For the Airbus A350 programme, 2009 has been a year of consolidation as its rival in Seattle's Dreamliner development effort lurched from crisis to crisis. The only consoling factor for Boeing is the serious prospect that the 787 should finally get airborne by the end of the year.
The XWB is midway through a critical and intense development programme that will lead to final assembly of the first example of the lead variant, the -900, beginning in mid-2011. Key milestones that must be completed over the next 18 months or so include the completion of the detailed design as well as the finalising of the baseline specification for the smaller and larger versions of the Rolls-Royce Trent XWB-powered family, the -800 and -1000, respectively.
In parallel, Airbus has been working on the production plan for the aircraft's carbonfibre structure as it prepares for fabrication of the initial components, which is due to begin soon.
As with the 787 at this stage of its development, the A350 appears to progressing smoothly. Late last year the -900 achieved the key "maturity gate (MG) 5" milestone on schedule, which represented the detailed definition freeze. This version will be the first to fly, in early 2012. Qatar Airways is due to receive the first aircraft, in the second half of 2013.
The only major headache the design team has revealed so far was the configuration of the rear galley. This has now been finalised slightly later than planned after some customers rejected the initial layout. Next on Airbus's agenda is completing MG5 for the -800, which is due by year-end.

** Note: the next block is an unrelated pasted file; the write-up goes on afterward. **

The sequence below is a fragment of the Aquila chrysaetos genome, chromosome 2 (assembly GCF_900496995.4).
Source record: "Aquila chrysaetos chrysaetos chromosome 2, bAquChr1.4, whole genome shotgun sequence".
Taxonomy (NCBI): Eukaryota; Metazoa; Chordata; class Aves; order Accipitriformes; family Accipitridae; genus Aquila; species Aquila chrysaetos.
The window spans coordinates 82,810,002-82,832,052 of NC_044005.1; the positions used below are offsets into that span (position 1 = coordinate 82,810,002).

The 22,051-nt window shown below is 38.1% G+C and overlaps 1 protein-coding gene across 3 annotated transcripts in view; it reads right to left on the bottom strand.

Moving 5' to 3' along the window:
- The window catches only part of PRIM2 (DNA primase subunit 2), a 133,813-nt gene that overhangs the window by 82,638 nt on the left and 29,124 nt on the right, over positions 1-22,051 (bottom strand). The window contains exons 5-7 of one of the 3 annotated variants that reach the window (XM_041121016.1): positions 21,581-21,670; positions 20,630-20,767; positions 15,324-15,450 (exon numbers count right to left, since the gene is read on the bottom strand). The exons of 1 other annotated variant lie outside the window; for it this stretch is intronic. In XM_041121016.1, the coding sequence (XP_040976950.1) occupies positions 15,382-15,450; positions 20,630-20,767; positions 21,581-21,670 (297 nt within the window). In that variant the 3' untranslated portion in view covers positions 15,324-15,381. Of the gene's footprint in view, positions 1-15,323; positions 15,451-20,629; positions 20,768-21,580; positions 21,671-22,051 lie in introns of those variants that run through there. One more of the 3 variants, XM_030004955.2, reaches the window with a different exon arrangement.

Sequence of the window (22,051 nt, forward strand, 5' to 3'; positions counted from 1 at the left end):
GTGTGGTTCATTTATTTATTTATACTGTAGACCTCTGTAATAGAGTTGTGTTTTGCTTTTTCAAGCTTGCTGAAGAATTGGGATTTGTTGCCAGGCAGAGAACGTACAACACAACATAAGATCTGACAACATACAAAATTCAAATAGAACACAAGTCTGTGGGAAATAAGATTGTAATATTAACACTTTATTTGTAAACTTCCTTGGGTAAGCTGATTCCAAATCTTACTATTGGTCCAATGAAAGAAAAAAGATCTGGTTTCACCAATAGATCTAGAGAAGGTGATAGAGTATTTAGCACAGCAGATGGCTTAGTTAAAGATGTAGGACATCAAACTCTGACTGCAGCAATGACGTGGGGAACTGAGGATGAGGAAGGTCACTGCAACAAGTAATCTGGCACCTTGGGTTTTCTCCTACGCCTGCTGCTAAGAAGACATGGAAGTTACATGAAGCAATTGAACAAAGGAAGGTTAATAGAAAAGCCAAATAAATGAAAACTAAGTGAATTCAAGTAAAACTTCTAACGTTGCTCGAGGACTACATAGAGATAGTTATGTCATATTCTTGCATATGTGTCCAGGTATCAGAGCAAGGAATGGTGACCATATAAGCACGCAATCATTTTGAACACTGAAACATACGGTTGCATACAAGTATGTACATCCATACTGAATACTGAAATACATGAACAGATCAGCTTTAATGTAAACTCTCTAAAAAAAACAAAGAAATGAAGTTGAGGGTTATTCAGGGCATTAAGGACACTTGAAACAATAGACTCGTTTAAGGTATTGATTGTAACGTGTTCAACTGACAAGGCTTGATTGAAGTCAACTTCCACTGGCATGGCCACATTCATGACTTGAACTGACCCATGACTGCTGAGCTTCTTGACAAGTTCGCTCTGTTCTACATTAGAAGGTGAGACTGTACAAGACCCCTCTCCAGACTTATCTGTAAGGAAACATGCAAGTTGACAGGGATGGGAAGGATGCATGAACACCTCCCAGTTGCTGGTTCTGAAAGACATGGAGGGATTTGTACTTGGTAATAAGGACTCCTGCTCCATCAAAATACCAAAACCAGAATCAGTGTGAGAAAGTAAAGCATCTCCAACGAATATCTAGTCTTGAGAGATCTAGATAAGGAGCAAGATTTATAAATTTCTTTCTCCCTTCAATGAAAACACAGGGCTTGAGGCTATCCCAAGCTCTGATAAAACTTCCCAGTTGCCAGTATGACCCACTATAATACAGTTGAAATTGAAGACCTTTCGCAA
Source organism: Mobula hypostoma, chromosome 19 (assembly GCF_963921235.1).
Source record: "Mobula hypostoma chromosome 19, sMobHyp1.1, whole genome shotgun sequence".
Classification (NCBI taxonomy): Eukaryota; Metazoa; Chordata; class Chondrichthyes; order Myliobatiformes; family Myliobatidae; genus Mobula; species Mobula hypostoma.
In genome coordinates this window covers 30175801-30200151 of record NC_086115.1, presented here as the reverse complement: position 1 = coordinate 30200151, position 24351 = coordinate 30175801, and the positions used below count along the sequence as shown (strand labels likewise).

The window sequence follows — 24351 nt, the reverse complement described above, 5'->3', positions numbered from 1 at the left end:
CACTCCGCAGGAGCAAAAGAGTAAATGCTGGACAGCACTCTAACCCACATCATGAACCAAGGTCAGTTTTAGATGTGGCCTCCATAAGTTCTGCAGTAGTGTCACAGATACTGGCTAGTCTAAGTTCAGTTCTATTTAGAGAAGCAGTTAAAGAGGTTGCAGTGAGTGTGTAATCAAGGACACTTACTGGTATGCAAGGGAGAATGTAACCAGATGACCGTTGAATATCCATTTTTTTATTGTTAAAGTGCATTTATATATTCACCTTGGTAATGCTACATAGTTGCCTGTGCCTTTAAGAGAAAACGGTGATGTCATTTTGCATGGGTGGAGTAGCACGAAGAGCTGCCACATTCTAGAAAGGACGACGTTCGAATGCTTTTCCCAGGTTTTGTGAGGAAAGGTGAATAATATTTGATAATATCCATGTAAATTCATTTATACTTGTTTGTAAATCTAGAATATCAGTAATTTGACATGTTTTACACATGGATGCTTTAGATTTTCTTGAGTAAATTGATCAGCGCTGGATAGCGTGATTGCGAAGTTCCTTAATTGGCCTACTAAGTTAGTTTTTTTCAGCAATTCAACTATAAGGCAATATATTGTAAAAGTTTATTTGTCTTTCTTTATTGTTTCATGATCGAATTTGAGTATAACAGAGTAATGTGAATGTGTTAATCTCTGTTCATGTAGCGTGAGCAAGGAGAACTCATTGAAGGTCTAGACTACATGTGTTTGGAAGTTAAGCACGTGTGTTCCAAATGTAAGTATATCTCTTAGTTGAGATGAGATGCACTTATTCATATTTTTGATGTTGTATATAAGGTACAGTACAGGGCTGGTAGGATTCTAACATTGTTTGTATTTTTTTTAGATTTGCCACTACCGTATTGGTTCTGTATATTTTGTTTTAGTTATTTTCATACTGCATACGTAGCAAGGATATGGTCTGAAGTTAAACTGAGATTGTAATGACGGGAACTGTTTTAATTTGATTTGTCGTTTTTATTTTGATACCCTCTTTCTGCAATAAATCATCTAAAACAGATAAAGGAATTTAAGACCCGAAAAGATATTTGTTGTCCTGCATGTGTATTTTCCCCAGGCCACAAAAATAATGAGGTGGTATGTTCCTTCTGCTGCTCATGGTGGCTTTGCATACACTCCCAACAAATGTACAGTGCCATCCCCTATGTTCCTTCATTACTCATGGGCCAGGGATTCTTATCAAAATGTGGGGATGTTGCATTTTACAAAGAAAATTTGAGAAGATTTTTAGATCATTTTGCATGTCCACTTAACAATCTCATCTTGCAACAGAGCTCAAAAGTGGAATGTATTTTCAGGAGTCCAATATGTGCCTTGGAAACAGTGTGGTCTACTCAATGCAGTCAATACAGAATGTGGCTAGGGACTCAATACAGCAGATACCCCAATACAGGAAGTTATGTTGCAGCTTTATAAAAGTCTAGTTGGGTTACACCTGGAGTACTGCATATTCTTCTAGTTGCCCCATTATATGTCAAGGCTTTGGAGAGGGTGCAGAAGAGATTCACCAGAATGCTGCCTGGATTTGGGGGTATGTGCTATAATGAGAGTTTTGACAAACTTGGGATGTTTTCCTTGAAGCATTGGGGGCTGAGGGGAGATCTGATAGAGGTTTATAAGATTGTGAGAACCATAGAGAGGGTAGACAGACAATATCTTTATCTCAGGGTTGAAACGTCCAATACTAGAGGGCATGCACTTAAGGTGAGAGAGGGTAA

One key development Airbus will introduce on the A350 is a new electronic flight bag philosophy. Dubbed "class 2-plus", the system combines integrated hardware with the ability to dock a laptop computer, which will be operated using the aircraft's on-board controls. It has been evolved from the A380's on-board information system, which is fully integrated class 3 EFB.
Meanwhile, in Seattle, Boeing has run into almost countless obstacles that have prevented the 787 from being capable of beginning its flight-test programme. After the production issues that dogged the programme in 2007-8, the Dreamliner looked set to take off in line with its revised schedule of mid-2009 - almost right up until the day it should have flown.
As the industry waited with bated breath for the maiden sortie, the airframer revealed the now infamous "side-of-body" structural issue. It took Boeing two months to get its head around how it would tackle the problem, and the impact it would have on the schedule.
The clarification came through from Seattle on 27 August, when Boeing confirmed that "Dreamliner One" (ZA001) should finally take to the air by the end of 2009. In late September it began modifying the first two 787s - ZA001 and the static test airframe, ZY997.
The entire process of preparation, installation and restoration is expected to take about three months, following which ZY997 will undergo static tests to validate the design of the modification to clear ZA001 for flight.
The knock-on effect of the latest problem is that deliveries will begin in the fourth quarter of 2010, adding six to nine months to almost two years of delays already incurred. Development of the 787-9 has also slipped, with deliveries to launch customer Air New Zealand sliding from early 2013 to later the same year.